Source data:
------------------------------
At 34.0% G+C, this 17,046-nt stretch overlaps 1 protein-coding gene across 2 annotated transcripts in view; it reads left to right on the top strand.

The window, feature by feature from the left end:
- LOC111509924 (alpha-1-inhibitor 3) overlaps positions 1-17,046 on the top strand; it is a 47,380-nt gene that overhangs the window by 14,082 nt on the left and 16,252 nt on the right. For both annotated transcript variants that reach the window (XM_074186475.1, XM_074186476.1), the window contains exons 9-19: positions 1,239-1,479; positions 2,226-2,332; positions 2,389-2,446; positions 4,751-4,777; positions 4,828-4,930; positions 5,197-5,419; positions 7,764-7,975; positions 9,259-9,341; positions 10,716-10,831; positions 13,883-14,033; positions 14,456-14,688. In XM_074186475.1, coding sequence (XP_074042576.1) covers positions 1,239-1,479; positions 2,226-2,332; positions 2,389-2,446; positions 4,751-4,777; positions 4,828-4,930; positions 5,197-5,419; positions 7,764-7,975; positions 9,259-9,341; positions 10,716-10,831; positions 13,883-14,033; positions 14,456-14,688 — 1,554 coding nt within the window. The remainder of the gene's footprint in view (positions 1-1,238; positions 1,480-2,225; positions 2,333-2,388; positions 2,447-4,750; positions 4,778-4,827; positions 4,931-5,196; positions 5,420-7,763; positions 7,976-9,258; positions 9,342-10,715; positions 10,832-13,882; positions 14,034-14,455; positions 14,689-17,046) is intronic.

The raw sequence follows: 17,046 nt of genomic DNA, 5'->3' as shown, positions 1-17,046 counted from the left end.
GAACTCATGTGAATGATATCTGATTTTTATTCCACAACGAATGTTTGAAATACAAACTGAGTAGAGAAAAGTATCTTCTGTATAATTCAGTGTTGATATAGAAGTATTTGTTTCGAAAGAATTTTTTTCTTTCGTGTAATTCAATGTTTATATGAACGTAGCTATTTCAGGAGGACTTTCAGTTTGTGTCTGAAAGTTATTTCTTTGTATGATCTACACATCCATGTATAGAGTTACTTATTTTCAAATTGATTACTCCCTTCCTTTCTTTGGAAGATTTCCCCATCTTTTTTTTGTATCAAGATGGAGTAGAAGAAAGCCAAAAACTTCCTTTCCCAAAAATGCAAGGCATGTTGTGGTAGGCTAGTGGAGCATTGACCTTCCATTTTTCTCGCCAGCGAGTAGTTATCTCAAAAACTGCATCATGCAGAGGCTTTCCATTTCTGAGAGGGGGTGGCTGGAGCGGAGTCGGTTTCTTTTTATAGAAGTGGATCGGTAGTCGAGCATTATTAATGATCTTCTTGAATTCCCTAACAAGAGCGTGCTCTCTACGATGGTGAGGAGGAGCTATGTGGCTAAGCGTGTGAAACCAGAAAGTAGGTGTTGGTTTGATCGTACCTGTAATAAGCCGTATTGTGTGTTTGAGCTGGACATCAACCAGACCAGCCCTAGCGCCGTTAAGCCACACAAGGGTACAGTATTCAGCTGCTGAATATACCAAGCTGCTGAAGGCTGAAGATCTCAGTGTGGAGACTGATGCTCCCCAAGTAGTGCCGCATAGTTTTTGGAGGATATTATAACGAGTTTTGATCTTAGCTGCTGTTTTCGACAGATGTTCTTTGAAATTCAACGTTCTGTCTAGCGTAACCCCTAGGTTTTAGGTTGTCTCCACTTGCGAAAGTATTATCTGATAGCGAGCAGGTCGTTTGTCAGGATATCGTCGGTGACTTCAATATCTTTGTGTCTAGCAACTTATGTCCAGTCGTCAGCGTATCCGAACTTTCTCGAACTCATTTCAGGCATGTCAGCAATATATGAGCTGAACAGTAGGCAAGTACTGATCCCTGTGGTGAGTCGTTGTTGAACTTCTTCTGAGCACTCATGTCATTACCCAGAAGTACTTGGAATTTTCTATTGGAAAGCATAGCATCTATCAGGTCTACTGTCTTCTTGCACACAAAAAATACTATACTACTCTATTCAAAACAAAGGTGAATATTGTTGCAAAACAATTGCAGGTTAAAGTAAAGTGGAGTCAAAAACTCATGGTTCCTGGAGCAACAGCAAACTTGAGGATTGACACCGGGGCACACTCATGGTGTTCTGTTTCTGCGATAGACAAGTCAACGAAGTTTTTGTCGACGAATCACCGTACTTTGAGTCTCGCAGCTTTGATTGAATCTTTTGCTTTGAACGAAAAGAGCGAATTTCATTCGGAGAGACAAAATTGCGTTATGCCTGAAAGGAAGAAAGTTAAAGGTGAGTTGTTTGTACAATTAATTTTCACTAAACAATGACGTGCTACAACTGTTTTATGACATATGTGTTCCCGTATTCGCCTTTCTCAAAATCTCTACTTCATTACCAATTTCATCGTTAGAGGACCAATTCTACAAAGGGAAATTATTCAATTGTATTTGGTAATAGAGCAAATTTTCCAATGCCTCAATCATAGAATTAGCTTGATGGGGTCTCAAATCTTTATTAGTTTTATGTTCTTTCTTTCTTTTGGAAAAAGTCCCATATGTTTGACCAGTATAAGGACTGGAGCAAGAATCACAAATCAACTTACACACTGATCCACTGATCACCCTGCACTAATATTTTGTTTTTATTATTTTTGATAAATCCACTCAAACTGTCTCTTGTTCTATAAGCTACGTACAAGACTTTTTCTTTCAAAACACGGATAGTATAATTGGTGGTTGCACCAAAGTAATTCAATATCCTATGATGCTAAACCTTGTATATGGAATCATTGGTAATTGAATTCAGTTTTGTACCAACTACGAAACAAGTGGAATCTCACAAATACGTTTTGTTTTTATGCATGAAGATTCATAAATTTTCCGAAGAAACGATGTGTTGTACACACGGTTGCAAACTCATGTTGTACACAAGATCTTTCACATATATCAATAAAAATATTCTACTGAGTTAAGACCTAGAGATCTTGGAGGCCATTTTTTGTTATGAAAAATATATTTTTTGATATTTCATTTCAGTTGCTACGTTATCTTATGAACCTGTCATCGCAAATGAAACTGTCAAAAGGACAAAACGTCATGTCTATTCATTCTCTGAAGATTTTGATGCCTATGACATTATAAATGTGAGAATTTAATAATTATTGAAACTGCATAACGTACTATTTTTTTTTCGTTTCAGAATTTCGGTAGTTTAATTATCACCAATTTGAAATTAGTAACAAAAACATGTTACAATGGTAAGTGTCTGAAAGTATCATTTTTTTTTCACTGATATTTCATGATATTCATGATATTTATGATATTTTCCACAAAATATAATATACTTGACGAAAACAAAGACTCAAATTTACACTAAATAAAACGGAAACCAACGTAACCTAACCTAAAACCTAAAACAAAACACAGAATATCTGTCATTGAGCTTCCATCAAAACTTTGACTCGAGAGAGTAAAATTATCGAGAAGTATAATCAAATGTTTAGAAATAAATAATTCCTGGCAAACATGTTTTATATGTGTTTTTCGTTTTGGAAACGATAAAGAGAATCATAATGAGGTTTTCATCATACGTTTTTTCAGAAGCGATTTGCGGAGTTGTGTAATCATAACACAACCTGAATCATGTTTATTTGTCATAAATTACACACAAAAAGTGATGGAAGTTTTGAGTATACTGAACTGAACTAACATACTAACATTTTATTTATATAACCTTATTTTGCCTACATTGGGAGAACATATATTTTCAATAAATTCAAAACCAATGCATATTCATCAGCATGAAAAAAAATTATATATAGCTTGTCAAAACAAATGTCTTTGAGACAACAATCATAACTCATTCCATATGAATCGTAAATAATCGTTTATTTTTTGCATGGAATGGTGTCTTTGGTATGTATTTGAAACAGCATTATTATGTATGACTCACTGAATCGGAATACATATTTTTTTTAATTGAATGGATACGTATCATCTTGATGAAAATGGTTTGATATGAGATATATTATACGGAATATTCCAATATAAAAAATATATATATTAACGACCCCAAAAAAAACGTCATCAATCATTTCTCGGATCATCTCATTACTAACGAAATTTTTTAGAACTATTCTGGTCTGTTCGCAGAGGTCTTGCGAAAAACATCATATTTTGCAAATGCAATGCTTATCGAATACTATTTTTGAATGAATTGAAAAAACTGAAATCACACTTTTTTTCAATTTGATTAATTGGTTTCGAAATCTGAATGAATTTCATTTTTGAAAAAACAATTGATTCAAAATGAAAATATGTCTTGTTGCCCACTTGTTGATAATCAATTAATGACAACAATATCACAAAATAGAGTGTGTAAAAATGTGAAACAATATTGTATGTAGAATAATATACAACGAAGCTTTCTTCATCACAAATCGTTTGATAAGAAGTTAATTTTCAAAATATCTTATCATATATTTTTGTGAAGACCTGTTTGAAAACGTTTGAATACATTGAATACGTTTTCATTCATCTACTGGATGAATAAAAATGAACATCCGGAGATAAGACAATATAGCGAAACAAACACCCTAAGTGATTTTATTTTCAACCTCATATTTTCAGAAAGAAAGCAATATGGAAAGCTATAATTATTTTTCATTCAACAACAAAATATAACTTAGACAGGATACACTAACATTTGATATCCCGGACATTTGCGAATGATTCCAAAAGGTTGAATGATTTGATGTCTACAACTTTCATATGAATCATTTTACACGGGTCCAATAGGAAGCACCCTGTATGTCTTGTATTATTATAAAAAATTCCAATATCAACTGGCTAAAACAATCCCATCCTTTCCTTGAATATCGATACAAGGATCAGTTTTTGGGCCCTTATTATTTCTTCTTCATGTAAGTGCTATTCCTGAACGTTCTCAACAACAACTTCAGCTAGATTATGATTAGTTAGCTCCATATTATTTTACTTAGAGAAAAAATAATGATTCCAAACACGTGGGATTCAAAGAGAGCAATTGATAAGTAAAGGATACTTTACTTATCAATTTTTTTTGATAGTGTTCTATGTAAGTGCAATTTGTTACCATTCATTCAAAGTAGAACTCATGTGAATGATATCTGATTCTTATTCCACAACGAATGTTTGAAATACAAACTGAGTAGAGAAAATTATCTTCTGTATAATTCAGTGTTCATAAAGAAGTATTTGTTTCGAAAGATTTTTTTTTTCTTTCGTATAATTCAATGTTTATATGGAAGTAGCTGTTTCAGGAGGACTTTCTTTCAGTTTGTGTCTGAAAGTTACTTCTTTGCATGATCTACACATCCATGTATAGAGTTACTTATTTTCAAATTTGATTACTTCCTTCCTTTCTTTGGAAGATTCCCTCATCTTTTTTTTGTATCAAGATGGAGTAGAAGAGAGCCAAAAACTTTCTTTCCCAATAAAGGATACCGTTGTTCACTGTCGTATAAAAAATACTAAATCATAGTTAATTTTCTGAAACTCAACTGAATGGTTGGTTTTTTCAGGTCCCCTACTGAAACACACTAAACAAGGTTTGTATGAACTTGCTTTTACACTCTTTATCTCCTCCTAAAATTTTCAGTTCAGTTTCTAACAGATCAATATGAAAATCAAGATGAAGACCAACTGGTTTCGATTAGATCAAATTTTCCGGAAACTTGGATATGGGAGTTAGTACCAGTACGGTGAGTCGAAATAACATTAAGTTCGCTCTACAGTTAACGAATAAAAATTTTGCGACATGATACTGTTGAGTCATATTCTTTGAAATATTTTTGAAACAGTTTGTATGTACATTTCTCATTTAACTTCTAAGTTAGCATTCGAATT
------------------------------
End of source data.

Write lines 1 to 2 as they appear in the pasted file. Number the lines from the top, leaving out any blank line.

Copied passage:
At 34.0% G+C, this 17,046-nt stretch overlaps 1 protein-coding gene across 2 annotated transcripts in view; it reads left to right on the top strand.

The window, feature by feature from the left end: